The calendar shows it’s almost time for March Madness. The big leaguers have taken to the fields of Florida and Arizona, and it’s only another month until the Masters descends on Augusta.
As America moves into one of the fine times of the sports year, and as Sacramento prepares for its annual visit from LeBron James, you might want to set aside a few moments to get excited about Sacramento State baseball.
Rain crimped the Hornets’ home-opening series over the weekend against South Dakota State, but nothing could diminish the glow of their return home last week after a 10-day visit to the Deep South. The trip put them on the national college baseball map.
Beating LSU was the coolest thing I’ve ever done. It was an overall team win like you’ve never seen before.
Vinny Esposito, Sac State first baseman
First, the Hornets visited the plains of eastern Alabama where they took two of three from Auburn, a team that made the NCAA Tournament last year. Next, they bused to the bayous of Natchitoches, La., where they handled Northwestern State in a one-game stopover. Finally, they went into Baton Rouge and stole a game from fifth-ranked LSU, the six-time NCAA champion coming off a fifth-place finish in the College World Series.
One of these years, college baseball is going to become a big deal around here. Sac State and UC Davis are geographically positioned to pluck from a bounty of local talent. Both teams earned spots in the NCAA Tournament in recent years, and sooner or later, one of them will make a run on Omaha.
UC Davis shocked No. 20 Michigan last week at Dobbins Stadium, but the 4-7 Aggies are picked by Big West coaches to finish last in the tough conference. For 6-3 Sac State, the time is closer to now.
“I think we’re a really, really good team, and I think we have a chance to beat anybody in the country any time,” Hornets coach Reggie Christiansen says.
Sac State’s 5-4 win over LSU on the recruiting-tool trip has to be put in context – it was sandwiched between two one-sided losses to the Tigers by scores of 6-0 and 11-1. Still, it ranks as one of the greatest victories in school history, right there with a 7-6 KO of No. 4 Oregon State two years ago at Raley Field and a 7-4 stunner over No. 6 Arizona in 2005 at Hornet Field.
Only this time, more than 11,000 fans watched the game at LSU’s stadium, and the Hornets had to come from behind with two runs in the ninth inning to win.
Vinny Esposito is Sac State’s sophomore first baseman with a power swing and an old-school ear for Dean Martin. Last year during home games, he stepped to the plate every time to “Sway.” This year, Esposito selected the cool “Mambo Italiano” for his batter’s box inspiration. Vinny won the most valuable goombah award for the LSU win by hitting a leadoff home run in the fourth and a sacrifice fly in the ninth to break a 4-4 tie.
“Beating LSU was the coolest thing I’ve ever done,” Esposito said. “It was an overall team win like you’ve never seen before. The whole team just had this feeling. Every time we go to the dish, it was competitive. Every time we were on the field, it was, ‘We’re going to get three outs here.’ It was just a matter of going out and executing, and that’s what we did.”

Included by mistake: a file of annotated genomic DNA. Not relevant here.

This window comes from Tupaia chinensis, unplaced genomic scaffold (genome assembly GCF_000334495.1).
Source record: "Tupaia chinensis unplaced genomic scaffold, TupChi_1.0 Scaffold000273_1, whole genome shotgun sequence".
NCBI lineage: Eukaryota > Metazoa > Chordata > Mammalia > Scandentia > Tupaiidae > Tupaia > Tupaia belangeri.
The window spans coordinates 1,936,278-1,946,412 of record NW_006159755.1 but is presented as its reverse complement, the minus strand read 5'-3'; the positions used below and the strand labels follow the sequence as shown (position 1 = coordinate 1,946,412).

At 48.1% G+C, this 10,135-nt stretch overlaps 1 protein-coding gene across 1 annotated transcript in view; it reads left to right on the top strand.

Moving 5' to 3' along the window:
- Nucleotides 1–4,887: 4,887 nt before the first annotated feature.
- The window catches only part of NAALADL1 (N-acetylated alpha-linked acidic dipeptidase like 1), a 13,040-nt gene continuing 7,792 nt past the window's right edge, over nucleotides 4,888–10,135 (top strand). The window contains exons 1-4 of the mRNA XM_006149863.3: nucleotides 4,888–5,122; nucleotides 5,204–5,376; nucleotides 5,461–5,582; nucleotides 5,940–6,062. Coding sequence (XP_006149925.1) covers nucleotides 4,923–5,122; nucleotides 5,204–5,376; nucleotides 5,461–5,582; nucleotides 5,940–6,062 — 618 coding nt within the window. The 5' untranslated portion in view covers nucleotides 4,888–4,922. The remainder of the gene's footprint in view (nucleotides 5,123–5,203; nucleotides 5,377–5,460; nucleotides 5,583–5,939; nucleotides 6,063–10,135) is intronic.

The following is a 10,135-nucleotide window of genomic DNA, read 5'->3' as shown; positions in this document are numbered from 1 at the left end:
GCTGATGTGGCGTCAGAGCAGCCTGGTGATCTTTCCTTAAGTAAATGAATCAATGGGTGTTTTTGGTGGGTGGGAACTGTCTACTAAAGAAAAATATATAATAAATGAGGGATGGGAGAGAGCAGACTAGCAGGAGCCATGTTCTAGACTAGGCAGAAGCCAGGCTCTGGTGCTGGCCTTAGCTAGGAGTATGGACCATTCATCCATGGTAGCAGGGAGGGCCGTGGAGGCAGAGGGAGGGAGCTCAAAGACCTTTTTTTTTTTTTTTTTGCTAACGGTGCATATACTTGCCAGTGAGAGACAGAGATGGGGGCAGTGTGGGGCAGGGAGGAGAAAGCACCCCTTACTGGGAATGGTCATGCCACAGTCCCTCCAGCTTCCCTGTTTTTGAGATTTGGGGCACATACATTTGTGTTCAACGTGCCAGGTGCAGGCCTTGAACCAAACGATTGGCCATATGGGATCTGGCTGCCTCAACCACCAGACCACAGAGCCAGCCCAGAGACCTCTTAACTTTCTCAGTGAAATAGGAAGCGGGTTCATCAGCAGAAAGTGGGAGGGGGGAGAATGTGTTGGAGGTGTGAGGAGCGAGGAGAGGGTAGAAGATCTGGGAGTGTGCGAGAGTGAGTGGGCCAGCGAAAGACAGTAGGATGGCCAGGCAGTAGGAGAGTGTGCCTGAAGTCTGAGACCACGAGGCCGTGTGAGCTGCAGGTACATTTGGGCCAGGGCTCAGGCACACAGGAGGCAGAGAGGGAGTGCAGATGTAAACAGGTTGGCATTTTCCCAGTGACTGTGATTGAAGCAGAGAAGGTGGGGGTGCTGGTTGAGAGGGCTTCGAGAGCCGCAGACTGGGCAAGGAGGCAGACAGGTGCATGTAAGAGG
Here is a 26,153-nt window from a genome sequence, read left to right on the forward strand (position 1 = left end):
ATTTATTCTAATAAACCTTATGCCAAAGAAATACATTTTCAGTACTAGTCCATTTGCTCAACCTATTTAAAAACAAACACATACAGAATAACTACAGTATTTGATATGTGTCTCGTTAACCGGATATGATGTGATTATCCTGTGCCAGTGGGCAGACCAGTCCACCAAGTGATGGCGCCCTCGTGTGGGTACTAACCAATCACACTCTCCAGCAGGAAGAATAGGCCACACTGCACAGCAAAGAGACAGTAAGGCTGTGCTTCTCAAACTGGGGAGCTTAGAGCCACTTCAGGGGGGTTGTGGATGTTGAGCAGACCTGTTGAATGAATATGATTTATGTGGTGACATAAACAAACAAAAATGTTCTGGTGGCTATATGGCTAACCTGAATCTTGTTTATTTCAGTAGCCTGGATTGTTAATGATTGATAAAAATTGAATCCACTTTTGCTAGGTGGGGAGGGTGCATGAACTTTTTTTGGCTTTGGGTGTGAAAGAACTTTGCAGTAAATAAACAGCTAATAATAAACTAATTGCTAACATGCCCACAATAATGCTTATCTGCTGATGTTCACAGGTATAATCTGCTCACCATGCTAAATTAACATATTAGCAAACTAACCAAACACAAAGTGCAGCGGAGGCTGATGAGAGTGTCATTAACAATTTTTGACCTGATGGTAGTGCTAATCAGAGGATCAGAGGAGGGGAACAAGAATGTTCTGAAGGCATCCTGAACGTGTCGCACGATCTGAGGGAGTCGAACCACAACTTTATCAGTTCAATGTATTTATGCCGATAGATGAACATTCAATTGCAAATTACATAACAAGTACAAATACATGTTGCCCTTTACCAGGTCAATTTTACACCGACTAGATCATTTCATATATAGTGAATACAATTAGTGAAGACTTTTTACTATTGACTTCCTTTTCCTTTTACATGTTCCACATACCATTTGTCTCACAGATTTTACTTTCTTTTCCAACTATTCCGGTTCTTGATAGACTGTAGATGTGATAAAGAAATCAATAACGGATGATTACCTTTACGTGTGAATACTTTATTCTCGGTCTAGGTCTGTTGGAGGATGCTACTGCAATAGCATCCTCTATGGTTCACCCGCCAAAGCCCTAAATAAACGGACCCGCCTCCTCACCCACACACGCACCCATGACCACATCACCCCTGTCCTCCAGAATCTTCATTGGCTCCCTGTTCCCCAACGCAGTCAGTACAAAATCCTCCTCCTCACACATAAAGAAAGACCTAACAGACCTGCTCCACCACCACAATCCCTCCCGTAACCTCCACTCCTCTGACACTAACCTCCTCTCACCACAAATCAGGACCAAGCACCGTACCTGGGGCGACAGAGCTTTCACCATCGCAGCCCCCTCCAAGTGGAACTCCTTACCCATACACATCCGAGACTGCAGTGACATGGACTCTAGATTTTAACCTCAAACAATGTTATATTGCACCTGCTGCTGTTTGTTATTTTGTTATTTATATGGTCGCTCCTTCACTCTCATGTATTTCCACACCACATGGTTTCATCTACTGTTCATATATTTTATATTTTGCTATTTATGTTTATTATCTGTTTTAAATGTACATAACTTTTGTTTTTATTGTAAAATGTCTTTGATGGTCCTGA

Relievers Tanner Olson, Chad Perry and Tyler Beardsley tag-teamed for two scoreless innings each after LSU had taken a 4-1 lead in the third. Beardsley got the win with a one-two-three, 11-pitch ninth against the top of the order while the biggest crowd he’d ever played in front of shook the stands.
Beardsley stayed cool by focusing on his teammates cheering him from the dugout rather than the home fans who implored LSU’s hitters to turn him into a dish of crawfish etouffee.
I think we’re a really, really good team, and I think we have a chance to beat anybody in the country any time.
Reggie Christiansen, Sac State coach
“There’s definitely some adrenaline going, which fires me up quite a bit,” Beardsley said. “It was definitely a special thing for me and my teammates.”
The split of the six games against Southeastern Conference competition gave the Hornets a huge confidence boost, Christiansen said. The coaches in the improved Western Athletic Conference picked them to finish second, behind defending champ Grand Canyon. Sac State won the conference’s regular-season and tournament titles two years ago and beat Arizona State in an NCAA Tournament regional before being eliminated.
Christiansen thinks this year’s team can get there, too. His top pitcher, left-hander Sam Long, is the best in the WAC, according to the coaches’ preseason vote. Three community college transfers – third baseman Kody Reynolds, shortstop Trent Goodrich and left fielder Andrew McWilliam – add maturity to the lineup. McWilliam and Goodrich each drove in a run in the win over LSU and Reynolds had three hits in the game. Plus, Sac State has a freshman designated hitter, Matt Smith,who is leading the team in RBIs with 10.
“I’m very optimistic,” Christiansen said.
The Hornets play again Wednesday at 6 p.m. against Nevada at Raley Field. LeBron and the Cleveland Cavaliers meet the Kings at Sleep Train Arena that night, but there’s only one place in town where you’ll be able to sway to “Mambo Italiano.”